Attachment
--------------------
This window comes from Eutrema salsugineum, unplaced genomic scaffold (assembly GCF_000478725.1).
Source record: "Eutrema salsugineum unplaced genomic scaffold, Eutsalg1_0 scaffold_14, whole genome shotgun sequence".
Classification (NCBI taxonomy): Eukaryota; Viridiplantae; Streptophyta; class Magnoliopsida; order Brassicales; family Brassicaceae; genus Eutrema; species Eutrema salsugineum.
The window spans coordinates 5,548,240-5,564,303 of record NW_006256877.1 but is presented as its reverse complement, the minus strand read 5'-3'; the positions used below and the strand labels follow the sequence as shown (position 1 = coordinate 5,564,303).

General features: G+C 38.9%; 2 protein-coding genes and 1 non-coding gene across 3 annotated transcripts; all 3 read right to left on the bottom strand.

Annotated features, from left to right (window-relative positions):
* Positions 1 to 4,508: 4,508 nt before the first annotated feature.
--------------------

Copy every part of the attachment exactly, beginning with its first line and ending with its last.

This window comes from Eutrema salsugineum, unplaced genomic scaffold (assembly GCF_000478725.1).
Source record: "Eutrema salsugineum unplaced genomic scaffold, Eutsalg1_0 scaffold_14, whole genome shotgun sequence".
Classification (NCBI taxonomy): Eukaryota; Viridiplantae; Streptophyta; class Magnoliopsida; order Brassicales; family Brassicaceae; genus Eutrema; species Eutrema salsugineum.
The window spans coordinates 5,548,240-5,564,303 of record NW_006256877.1 but is presented as its reverse complement, the minus strand read 5'-3'; the positions used below and the strand labels follow the sequence as shown (position 1 = coordinate 5,564,303).

General features: G+C 38.9%; 2 protein-coding genes and 1 non-coding gene across 3 annotated transcripts; all 3 read right to left on the bottom strand.

Annotated features, from left to right (window-relative positions):
* Positions 1 to 4,508: 4,508 nt before the first annotated feature.